After booming in the anything-goes pandemic era, a once-fashionable investment strategy is falling out of favor anew, hitting some niche ETF providers along the way.

Investors have already yanked nearly $4 billion so far this year from exchange-traded funds investing in themes like clean energy and cloud computing, after withdrawing $4.6 billion from such funds as a whole in 2023, according to Bloomberg Intelligence.

Thematic allocations were all the rage during the stay-at-home trading boom three years ago, when interest rates were at historic lows. Now money managers can earn nearly 5% by simply parking their money into cash-like instruments, while demand for market-leading growth companies is being met by Big Tech funds like QQQ, up more than 8% this year alone.

All that’s diminishing the appeal for often-unprofitable companies that ride disruptive technologies of tomorrow — many of which make up thematic portfolios — while forcing specialist providers to shutter funds or retool their offerings. Defiance ETFs has culled nearly half of its lineup since it was founded in 2018, according to Bloomberg Intelligence. Global X, earlier this year, liquidated around 20% of its suite. First Trust’s 29 thematic ETFs have garnered $55 million this year, compared to nearly $2.3 billion for the whole of 2021.

“For many of these thematic ETFs — because they’re high growth, because they’re scaling, because they’re made up of more unprofitable companies than just a market index — I do think rates have a bigger impact, for better or for worse,” said Ryan Issakainen, First Trust’s senior vice president and ETF strategist.

The market had expected the Federal Reserve to cut rates more aggressively than now seems likely, leading to a resetting of expectations for some companies that these funds hold, he added.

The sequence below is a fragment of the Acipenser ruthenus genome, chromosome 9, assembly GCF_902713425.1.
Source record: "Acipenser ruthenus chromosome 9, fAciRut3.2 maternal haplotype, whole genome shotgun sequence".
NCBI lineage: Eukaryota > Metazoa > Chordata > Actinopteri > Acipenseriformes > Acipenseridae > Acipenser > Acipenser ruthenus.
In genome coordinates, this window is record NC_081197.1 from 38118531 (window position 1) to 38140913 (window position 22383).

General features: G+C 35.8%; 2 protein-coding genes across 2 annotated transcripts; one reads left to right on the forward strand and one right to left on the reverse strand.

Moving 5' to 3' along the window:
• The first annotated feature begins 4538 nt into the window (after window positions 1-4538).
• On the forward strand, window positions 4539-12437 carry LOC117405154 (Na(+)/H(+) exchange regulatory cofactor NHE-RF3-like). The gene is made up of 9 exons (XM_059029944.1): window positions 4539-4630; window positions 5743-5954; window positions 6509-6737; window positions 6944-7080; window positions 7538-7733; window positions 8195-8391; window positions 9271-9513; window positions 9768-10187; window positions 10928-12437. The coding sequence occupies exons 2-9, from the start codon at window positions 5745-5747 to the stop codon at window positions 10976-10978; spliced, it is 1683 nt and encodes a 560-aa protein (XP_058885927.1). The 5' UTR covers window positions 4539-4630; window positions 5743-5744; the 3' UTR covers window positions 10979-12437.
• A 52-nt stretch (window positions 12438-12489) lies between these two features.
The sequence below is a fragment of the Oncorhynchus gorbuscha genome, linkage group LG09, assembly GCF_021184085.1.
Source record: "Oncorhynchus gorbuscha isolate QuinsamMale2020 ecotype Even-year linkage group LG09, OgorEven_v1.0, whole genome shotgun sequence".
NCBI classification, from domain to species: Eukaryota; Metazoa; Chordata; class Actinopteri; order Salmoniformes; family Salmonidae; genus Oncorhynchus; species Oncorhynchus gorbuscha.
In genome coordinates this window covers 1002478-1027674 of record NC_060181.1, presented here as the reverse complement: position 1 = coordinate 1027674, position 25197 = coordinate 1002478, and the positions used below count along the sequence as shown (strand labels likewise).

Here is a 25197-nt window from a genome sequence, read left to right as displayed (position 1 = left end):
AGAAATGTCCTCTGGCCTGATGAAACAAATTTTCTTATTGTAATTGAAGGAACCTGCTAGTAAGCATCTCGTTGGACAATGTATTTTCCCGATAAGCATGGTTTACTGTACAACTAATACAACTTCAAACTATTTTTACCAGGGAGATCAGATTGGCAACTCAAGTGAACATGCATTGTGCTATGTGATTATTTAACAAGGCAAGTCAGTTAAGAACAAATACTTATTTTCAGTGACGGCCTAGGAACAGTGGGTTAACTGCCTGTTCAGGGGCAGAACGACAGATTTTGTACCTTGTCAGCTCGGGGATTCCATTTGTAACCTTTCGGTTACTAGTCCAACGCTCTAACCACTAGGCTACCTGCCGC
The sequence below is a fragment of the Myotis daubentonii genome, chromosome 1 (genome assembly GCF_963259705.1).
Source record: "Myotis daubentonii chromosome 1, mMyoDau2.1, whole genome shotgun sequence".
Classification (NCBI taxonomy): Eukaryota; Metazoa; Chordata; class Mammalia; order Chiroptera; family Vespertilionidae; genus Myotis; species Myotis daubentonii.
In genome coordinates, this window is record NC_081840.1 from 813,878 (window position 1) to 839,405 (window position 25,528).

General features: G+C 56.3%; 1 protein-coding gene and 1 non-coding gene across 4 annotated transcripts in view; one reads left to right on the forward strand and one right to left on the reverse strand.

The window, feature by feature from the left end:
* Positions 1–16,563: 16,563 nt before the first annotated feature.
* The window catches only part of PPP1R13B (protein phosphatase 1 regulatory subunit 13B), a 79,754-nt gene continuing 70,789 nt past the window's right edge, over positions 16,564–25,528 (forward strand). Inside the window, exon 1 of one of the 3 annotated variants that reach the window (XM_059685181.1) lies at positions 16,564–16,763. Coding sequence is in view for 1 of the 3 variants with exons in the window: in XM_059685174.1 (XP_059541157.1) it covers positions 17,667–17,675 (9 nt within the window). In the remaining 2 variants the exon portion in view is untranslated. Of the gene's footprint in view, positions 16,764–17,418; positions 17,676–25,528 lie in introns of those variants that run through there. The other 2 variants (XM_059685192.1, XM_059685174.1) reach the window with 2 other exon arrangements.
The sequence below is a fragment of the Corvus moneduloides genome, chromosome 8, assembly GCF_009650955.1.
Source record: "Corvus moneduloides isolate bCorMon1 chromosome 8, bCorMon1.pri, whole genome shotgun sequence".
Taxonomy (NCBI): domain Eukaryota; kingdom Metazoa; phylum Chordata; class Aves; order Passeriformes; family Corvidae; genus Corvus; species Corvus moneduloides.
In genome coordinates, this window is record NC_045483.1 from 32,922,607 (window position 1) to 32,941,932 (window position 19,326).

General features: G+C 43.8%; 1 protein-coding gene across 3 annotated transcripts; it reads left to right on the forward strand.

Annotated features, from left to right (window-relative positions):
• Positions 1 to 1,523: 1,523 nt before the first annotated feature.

Among those feeling the shift away from thematic funds is Defiance ETFs. Bloomberg Intelligence’s Athanasios Psarofagis says that even though the churn ratio — closures as a percentage of launches — is generally elevated among small issuers, Defiance’s figure is higher than average.

Another metric where Defiance lags the fund industry is the average lifespan of an ETF before it’s liquidated, according to BI data. For Defiance, that number is about a year, compared to an industry average of 4.7 years over the past five years. So far in 2024, the issuer has garnered $128 million across its suite of 10 funds, with the $157 million Defiance R2000 Enhanced Options Income ETF (ticker IWMY) attracting nearly 75% of those assets.

Defiance CEO Sylvia Jablonski says it’s harder for smaller issuers to keep funds that struggle to gather assets afloat for longer, adding that closures are par for the course because not all ETFs will be a big hit.

“If the market tells us that there’s no interest in this product and that’s dictated by assets under management, then we simply have to understand that either the timing wasn’t right or it wasn’t what the market was looking for,” she said in an interview.

Undeterred, Defiance has filed for at least a dozen more funds recently, including an ETF that tracks twice the inverse of the performance of ether, the second-largest digital asset. Last week, it launched the Defiance Oil Enhanced Options Income ETF (USOY), a new fund focusing on the oil industry.

To be sure, not all fund shops struggling to garner flows are dealing with a spike in closures. First Trust, for example, has shuttered only 5% of some 250 ETFs it has ever launched, according to BI data. Meanwhile, the 19 funds that Global X closed earlier this year made up only 1% of its total assets under management.

Like Jablonski, Global X’s Pedro Palandrani said closures are to be expected in the ETF industry. About 36% of the ETFs that Global X has ever launched have shut down, according to BI. The firm has hauled around $3 billion across its more than 90 funds so far this year; inflows for the whole of 2021 were $21.18 billion.

Palandrani is optimistic that thematic ETFs will gain favor again as emerging technologies become more relevant.

“It’s important to stay dynamic,” Palandrani, director of research at Global X, said in an interview. “If the info we have toward that high-conviction theme changed, we should respond.”

Drew Pettit, director of US equity strategy and ETFs at Citi Research, said it might take some time for investors to get comfortable with thematic investing again.

“The reason thematic is struggling for now is there’s a lot of investors that haven’t shaken off the scar tissue from investing and potentially over allocating to some of these really high-beta themes that turned out to be what we call micro-bubbles,” he said.

This article was provided by Bloomberg News.